The sky over Stanford, California was unusually clear for several nights last October. That was good news for scientist Sid Assawaworrarit and his colleagues. According to him, these conditions were “Probably the best this year.”
Assaworrarit is not grateful that the clouds did not block the starlight from traveling through the atmosphere and reaching the mirror of its telescope. As an electrical engineer, he welcomed cloudless nights for a completely different reason: a clear night means that infrared light from the surface of solar panels can radiate freely into space.
Solariums that work even at night
This flow of energy allows the equipment that Assaworrarit and his colleagues have created – which is an ordinary solar panel equipped thermoelectric generator – to produce a small amount of electricity from the slight temperature difference between the ambient air and the surface of the solar panel directed deep into space.
The new technology takes advantage of the surprising fact regarding solar panels. “During the day, light comes from the sun and hits the solar cell, but at night the story is reversed.” explains Assawaworrarit. The reason is that solar panels – like anything warmer than absolute zero – emit infrared radiation.
“The light that we use to generate electricity at night actually comes out of the solar panel. Photons heading into the night sky cool the solar cell, “ he says. As the photons leave the surface of the panel, they carry heat away. This means that on clear nights – when there are no clouds reflecting infrared light back to Earth – the surface of the solar panel will be several degrees colder than the surrounding air.
It is this difference in temperature that Assawaworrarit and his colleagues take advantage of. A device called a thermoelectric generator it can capture some of the heat flowing from the warmer air to the cooler solar panel and convert it into electricity. On a clear night, the panel, which was tested on the roof of Stanford, generates about fifty milliwatts per square meter (50 mW / m2).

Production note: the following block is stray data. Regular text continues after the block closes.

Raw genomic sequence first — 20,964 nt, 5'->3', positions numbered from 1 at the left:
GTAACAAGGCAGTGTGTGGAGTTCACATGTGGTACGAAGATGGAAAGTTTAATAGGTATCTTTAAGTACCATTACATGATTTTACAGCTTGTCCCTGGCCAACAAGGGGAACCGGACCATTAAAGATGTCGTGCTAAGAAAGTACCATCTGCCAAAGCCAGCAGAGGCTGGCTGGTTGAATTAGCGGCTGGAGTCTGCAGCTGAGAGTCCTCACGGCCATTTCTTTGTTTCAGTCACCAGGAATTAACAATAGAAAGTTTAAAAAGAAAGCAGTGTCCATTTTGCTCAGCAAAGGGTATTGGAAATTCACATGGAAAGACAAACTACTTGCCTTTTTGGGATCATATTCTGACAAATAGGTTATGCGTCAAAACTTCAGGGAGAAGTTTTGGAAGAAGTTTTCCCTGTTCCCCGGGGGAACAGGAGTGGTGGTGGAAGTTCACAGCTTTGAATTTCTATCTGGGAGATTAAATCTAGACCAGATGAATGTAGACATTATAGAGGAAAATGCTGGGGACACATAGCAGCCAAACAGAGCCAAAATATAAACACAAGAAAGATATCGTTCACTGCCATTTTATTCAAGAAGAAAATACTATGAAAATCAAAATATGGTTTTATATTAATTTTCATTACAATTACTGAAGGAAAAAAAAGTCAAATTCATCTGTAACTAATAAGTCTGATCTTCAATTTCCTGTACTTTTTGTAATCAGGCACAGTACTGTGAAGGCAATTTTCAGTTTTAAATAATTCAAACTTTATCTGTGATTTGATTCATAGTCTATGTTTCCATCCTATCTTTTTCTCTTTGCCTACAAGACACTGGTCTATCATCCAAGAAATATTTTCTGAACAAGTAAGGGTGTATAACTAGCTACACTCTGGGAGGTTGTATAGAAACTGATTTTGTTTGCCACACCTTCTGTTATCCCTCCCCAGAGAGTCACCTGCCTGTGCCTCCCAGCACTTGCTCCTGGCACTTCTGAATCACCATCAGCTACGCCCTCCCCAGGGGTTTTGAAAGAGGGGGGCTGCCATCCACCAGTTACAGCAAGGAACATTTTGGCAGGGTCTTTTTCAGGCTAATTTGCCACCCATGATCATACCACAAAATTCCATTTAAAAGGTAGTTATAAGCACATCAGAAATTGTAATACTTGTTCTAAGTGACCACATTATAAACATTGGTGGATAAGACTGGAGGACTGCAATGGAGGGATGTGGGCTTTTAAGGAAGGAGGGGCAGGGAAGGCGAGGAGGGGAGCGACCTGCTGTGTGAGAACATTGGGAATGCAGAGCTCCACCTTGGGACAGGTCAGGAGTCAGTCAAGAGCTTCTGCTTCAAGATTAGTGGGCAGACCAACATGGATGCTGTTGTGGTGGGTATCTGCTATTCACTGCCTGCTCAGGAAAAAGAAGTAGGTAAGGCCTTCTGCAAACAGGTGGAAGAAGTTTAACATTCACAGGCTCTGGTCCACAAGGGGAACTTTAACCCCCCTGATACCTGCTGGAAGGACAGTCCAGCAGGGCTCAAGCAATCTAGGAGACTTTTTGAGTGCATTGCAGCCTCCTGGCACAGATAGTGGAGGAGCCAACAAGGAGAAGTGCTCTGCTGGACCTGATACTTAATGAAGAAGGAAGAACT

It could be even better
Researchers believe this is probably a record number, and with a few improvements, such a device could produce even more electricity. “The theoretical limit is probably about one or two watts per square meter. It’s not a big number, but there are a lot of applications where this kind of energy would come in handy at night. “
For example, a large part of the world’s population – less than a billion people – does not have access to the electricity grid. People living in such a situation cannot rely on energy from the sun at night. Unlike batteries, which degrade considerably after several thousand charging cycles, the thermoelectric generators used in these solar panels remain in good condition, so their longevity is essentially eternal.
Another possible use of this technology is to power a huge network of environmental sensors that scientists use to monitor everything from weather conditions to invasive species in remote corners of the world. Solar panels, which produce a small amount of electricity at night, could again reduce the need for batteries and the cost of maintaining and replacing them.